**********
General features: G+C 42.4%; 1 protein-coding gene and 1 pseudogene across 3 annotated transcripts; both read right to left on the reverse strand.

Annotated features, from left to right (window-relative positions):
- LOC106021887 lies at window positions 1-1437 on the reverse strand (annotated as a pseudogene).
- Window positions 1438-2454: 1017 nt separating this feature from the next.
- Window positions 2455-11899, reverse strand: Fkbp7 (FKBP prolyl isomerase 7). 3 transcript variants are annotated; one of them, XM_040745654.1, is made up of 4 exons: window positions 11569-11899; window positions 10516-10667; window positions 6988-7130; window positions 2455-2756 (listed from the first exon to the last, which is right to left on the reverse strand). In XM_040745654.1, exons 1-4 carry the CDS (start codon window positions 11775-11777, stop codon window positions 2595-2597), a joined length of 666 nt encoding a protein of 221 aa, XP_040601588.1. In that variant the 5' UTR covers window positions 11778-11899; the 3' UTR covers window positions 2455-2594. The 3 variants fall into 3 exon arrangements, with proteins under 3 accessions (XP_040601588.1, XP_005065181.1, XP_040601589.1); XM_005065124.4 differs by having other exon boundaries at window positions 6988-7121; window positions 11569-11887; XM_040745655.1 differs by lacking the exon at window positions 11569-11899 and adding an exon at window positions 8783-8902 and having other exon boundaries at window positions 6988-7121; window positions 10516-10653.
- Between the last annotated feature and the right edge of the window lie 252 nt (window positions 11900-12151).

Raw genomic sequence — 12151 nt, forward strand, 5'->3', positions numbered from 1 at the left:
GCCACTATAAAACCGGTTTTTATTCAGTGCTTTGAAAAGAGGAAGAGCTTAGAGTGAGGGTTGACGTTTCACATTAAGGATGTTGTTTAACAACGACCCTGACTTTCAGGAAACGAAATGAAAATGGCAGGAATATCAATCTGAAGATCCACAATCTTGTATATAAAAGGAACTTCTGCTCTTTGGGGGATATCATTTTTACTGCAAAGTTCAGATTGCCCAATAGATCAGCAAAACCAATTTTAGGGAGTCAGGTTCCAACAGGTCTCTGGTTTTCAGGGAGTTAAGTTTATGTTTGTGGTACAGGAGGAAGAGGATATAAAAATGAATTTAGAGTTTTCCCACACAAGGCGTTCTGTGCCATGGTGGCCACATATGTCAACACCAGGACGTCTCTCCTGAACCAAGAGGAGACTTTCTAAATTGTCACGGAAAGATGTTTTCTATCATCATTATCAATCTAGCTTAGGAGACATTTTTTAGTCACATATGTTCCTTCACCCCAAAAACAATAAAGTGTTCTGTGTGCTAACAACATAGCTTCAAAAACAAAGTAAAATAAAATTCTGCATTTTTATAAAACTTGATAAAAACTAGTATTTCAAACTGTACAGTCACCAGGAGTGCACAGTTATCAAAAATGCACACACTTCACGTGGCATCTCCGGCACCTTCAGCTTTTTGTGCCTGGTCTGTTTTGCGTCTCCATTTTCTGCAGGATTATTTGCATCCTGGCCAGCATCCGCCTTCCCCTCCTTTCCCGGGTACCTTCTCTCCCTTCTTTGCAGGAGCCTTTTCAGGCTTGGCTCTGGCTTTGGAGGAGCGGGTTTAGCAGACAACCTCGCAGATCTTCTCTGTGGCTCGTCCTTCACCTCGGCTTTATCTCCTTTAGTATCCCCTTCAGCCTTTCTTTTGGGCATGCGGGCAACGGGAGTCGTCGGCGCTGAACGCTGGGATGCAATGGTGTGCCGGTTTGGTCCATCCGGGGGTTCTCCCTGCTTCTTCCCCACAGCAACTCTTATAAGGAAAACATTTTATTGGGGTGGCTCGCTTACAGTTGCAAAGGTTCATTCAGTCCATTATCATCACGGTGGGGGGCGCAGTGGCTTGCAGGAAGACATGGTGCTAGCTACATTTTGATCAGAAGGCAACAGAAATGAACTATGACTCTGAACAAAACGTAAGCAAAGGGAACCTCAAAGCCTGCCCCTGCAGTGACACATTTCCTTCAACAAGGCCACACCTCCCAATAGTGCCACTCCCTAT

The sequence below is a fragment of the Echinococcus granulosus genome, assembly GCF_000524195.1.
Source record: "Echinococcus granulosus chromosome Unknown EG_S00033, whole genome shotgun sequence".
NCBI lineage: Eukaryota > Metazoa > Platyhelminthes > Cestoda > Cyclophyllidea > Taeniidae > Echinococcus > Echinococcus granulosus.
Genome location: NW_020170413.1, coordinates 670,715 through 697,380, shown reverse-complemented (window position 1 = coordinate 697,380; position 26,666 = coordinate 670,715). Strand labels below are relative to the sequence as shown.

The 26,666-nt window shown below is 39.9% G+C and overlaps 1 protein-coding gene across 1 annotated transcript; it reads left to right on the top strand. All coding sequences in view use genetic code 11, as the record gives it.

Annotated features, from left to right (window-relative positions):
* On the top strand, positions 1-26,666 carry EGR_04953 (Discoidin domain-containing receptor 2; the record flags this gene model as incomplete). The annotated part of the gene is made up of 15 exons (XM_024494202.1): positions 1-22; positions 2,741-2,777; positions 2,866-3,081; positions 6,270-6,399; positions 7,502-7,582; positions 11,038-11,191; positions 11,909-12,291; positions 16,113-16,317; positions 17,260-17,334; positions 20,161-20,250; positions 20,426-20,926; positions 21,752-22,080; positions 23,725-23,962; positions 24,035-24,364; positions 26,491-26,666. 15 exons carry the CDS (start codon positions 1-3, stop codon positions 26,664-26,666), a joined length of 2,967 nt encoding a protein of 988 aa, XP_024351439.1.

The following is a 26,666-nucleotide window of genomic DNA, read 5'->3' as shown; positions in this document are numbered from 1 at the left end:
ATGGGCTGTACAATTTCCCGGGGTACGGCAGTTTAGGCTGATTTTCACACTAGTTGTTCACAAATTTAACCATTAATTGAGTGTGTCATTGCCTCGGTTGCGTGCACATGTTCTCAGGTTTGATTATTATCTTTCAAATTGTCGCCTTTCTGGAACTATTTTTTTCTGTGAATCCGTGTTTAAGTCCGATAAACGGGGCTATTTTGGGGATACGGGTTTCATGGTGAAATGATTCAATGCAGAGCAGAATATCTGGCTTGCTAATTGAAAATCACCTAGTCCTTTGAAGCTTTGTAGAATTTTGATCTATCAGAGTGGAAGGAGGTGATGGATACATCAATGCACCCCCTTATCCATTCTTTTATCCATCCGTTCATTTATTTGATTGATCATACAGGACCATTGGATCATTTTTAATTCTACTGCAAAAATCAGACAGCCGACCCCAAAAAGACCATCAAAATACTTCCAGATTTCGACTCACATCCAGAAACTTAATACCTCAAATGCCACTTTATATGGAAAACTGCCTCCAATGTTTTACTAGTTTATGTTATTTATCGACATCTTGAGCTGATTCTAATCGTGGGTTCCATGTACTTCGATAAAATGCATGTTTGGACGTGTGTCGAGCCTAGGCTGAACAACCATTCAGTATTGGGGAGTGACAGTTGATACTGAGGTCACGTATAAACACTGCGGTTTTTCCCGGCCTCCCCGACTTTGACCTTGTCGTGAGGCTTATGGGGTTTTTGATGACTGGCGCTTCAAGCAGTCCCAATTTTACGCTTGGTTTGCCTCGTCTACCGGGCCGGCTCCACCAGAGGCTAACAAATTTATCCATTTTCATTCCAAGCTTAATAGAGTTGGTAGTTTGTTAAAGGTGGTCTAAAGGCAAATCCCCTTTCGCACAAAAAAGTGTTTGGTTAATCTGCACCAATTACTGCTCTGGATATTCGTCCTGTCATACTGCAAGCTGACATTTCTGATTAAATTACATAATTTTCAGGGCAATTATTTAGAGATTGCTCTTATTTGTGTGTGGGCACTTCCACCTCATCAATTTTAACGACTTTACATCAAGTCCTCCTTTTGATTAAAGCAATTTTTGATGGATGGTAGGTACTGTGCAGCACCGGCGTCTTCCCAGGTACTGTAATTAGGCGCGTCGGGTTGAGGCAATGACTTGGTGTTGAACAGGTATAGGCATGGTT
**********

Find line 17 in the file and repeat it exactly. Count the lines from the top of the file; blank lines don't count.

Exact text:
ATGGGCTGTACAATTTCCCGGGGTACGGCAGTTTAGGCTGATTTTCACACTAGTTGTTCACAAATTTAACCATTAATTGAGTGTGTCATTGCCTCGGTTGCGTGCACATGTTCTCAGGTTTGATTATTATCTTTCAAATTGTCGCCTTTCTGGAACTATTTTTTTCTGTGAATCCGTGTTTAAGTCCGATAAACGGGGCTATTTTGGGGATACGGGTTTCATGGTGAAATGATTCAATGCAGAGCAGAATATCTGGCTTGCTAATTGAAAATCACCTAGTCCTTTGAAGCTTTGTAGAATTTTGATCTATCAGAGTGGAAGGAGGTGATGGATACATCAATGCACCCCCTTATCCATTCTTTTATCCATCCGTTCATTTATTTGATTGATCATACAGGACCATTGGATCATTTTTAATTCTACTGCAAAAATCAGACAGCCGACCCCAAAAAGACCATCAAAATACTTCCAGATTTCGACTCACATCCAGAAACTTAATACCTCAAATGCCACTTTATATGGAAAACTGCCTCCAATGTTTTACTAGTTTATGTTATTTATCGACATCTTGAGCTGATTCTAATCGTGGGTTCCATGTACTTCGATAAAATGCATGTTTGGACGTGTGTCGAGCCTAGGCTGAACAACCATTCAGTATTGGGGAGTGACAGTTGATACTGAGGTCACGTATAAACACTGCGGTTTTTCCCGGCCTCCCCGACTTTGACCTTGTCGTGAGGCTTATGGGGTTTTTGATGACTGGCGCTTCAAGCAGTCCCAATTTTACGCTTGGTTTGCCTCGTCTACCGGGCCGGCTCCACCAGAGGCTAACAAATTTATCCATTTTCATTCCAAGCTTAATAGAGTTGGTAGTTTGTTAAAGGTGGTCTAAAGGCAAATCCCCTTTCGCACAAAAAAGTGTTTGGTTAATCTGCACCAATTACTGCTCTGGATATTCGTCCTGTCATACTGCAAGCTGACATTTCTGATTAAATTACATAATTTTCAGGGCAATTATTTAGAGATTGCTCTTATTTGTGTGTGGGCACTTCCACCTCATCAATTTTAACGACTTTACATCAAGTCCTCCTTTTGATTAAAGCAATTTTTGATGGATGGTAGGTACTGTGCAGCACCGGCGTCTTCCCAGGTACTGTAATTAGGCGCGTCGGGTTGAGGCAATGACTTGGTGTTGAACAGGTATAGGCATGGTT